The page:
For example, taking the 2 substring from the example: “abcd” and “ac”. We know that the LCS for “abc” and “a”, which corresponds to a local LSC(S1(i-1),S1(j-1)), is 1. Since the last letter for “abcd” and “ac” is not the same, we might naively assume that the LCS(S1(i), S2(j)) is 1, but in fact it’s 2. What went wrong? – It’s because it’s possible that even if the last letters didn’t match with each other, the new letter from one string might match the second-to-last letter of another string. Since it goes two ways, LCS(S1(i), S2(j)) when the last letter does not match with each other should be the greater of LCS(S1(i-1), S2(j)) and LCS(S1(i), S2(j-1)). Note that we don’t need to worry about “what if that new letter matches the third or fourth-to-last letter of another string. That has already been taken cared by solving the sub-problems.

### Strategy 2: Draw a grid that solves all the sub problems first then observe the pattern.

Here is another different way to approach this problem: You still need to think about sub problems but you could think a very intuitive one with brute force thinking, but a slightly smarter one - What if I could find the LCS for all the combinations for the two strings? Would that leads me to somewhere? Sure, I’m a visual person and lazy and I like to solve problems by finding “short cut”. Eventually though, you still need to put some brain power to find the logic behind your observation to back it up, but it’s a place to start.

Starting from drawing a grid that contains the LCS for all substrings:

Then label the LCS for each combination: (Remember to padding the first row and first column to 0, as a single string with an empty string has a LCS of 0)

And you would discover the same thing as I stated in the first strategy. In fact, one way to think about dynamic programming is that it lays out all the possible states a problem can have, and observe the relationship between the states. The algorithm is an implementation that transforms the states from the source to the goal, based on the rules you observed. Again, the algorithm is simple as it’s just a manipulation of the values (or aka the “state”) in the grid (You only need to know how to manipulate 2D array to do it). **The core is about finding all possible states and their relationships among themselves.**

**Python Implementation for ** **LeetCode 1143 **:

1 | def longestCommonSubsequence(self, text1: str, text2: str) -> int: |

## Lv.3 Split Array Largest Sum (LeetCode 410)

*Note*: This is also the first question in my friend’s article.

**Description:** Given an array which consists of non-negative integers and an integer m, you can split the array into m non-empty continuous subarrays. Write an algorithm to minimize the largest sum among these m subarrays.

After completed two DP problems, you might still feeling a little bit shaky about solving other problems, after all, there’s no deterministic formula for DP problems. Every DP formula is different problem by problem. But it’s kind of getting to your gut that **first, finding all the possible states feels important, second, we need to logic out what would be the relationship among the states and transfer the start state to end state.**

**Q1:** What are the states (sub-problems)? If I have an array of [7,2,5,10,8] with m = 2, it means that I need to think about all the possibilities from m = 1 to m = 2 for each subarray in the original array. (Notice that there’s no m = 0 because there cannot be such a thing as having a 0 number of subarrays, be careful about the index). Just like the following grid: We could hand-calculate those values rather effortlessly.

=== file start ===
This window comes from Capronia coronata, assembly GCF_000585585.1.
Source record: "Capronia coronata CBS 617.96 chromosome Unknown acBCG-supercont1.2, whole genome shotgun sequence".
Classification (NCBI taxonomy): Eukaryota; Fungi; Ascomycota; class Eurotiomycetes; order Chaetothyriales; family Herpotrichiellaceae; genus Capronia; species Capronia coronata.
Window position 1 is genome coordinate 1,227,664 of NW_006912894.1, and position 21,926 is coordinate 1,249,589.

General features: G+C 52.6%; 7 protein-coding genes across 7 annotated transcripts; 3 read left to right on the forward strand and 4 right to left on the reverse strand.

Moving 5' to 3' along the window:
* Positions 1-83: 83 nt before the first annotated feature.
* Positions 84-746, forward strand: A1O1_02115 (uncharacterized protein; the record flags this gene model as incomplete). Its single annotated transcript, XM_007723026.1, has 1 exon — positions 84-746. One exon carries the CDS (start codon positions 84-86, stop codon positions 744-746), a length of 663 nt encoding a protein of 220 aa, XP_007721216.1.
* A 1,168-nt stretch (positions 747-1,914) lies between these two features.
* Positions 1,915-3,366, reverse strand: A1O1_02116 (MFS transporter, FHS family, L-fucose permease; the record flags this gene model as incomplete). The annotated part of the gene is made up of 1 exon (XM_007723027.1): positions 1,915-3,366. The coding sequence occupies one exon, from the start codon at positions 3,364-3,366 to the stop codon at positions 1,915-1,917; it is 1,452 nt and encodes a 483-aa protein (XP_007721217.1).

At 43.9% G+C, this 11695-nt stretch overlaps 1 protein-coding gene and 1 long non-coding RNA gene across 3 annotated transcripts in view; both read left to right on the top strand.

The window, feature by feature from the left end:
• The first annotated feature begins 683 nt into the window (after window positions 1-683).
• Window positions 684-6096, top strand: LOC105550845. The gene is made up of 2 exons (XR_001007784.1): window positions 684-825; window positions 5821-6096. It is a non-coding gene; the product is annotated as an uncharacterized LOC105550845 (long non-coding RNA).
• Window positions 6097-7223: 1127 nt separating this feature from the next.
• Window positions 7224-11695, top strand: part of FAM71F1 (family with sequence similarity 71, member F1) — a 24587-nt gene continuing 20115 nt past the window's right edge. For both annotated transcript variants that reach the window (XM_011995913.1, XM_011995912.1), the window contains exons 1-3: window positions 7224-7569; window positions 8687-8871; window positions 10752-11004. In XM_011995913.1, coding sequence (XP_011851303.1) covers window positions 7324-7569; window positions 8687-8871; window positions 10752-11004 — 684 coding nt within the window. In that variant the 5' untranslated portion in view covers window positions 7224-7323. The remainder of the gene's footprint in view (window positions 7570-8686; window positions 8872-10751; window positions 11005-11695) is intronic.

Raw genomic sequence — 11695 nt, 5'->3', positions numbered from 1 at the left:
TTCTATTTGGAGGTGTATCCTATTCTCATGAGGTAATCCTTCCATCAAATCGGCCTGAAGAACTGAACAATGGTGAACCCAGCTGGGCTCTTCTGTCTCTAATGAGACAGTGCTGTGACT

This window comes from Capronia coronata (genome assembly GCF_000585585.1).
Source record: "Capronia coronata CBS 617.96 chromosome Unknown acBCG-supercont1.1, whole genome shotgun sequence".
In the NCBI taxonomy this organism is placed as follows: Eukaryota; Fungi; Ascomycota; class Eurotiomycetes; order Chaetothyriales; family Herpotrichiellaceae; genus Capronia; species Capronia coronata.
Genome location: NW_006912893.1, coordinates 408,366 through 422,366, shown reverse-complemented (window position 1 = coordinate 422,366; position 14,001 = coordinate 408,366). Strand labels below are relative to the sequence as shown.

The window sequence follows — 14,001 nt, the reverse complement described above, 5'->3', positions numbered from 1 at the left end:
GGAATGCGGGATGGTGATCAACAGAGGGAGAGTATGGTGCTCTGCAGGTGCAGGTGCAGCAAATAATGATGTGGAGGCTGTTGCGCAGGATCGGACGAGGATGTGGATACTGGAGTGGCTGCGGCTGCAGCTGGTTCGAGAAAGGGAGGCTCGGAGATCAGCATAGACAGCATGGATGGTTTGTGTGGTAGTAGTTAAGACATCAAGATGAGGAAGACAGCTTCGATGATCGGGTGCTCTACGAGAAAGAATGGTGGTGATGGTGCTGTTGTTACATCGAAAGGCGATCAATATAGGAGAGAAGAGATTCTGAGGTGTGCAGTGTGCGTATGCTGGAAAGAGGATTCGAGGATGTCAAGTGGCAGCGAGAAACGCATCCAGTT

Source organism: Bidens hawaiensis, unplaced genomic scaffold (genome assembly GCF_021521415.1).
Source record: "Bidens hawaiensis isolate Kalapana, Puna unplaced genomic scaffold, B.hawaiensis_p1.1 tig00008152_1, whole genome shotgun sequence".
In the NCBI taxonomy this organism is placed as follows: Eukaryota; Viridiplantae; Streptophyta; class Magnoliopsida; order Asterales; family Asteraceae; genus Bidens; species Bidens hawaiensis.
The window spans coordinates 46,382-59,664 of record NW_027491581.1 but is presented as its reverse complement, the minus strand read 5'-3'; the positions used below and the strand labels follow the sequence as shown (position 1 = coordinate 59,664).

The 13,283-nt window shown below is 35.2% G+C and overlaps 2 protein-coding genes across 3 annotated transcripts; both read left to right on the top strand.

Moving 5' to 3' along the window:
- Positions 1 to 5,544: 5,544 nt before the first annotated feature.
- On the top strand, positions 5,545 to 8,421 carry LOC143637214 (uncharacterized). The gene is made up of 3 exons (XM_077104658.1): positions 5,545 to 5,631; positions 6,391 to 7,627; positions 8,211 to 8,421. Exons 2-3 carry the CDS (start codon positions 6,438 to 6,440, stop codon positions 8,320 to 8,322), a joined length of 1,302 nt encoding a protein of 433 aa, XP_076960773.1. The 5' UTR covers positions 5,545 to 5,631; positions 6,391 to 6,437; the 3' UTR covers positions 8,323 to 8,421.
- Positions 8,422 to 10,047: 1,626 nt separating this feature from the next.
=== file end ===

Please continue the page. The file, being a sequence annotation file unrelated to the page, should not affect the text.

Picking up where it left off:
**Q2:** But that just seem to me like random numbers, let’s zoom in a little bit. The first row is easier to understand: if we are only asked about one subarray, then the answer would just be the sum of all numbers in the original array. How about second row? The first 7 also makes sense because if the number of m and n are equal, then the answer would be the max number in the original array. But it didn’t tell too much interesting story about all other numbers, for example, how did we get the second 7 in the second row?

Now hold back a little bit, what does it mean if we know the optimal solution for [7] and [7,2] in the first row? How about [7,2] in the second row? Start with the number [7,2] in the second row, this number gives us the optimal solution when there are two subarrays for [7,2]. Would this information be helpful for us to derive the optimal solution when there need to be two subarrays for [7,2,5]? Not really. After thinking about it carefully, the arrangement for [7,2,5] can be [7,2] and [5] OR [7], [2,5], and the optimal answer can in either arrangement. In other words, the optimal solution in A(i-1) in the same row did not help us to reduce the calculation for us to decide the optimal solution in A(i).

How about the optimal solution for [7] and [7,2] in the first row? What does it mean that we know the optimal solution from A(0) to A(i-1)? How are they relevant to the optimal solution for A(i)? Actually, we are on the right track. When an additional number kicks in at the second row at [7,2,5], it can be either divided into [7] and [2,5] OR [7,2] and [5]. And if we know the best way to divide [7] and [7,2] in the first row, all we need to do is to iterate through both cell, subtract the array sum by 7 and 9 respectively, compare the pairs, and take the minium of the pairs’ maximum: min(max(7,14-7), max(9, 14-9)), which gives you the answer 7 for [7,2,5] in the second row.

Putting everything into logic:

$dp[i][j] = min(dp[i][j], max(dp[i-1][x], sums[j]-sums[x]))$ for x in range (i, j).

**Python Implementation for** **LeetCode 410 **:

1 | def splitArray(self, nums: List[int], m: int) -> int: |

*Note*: There is also a genius way to solve this problem using binary search, please see here.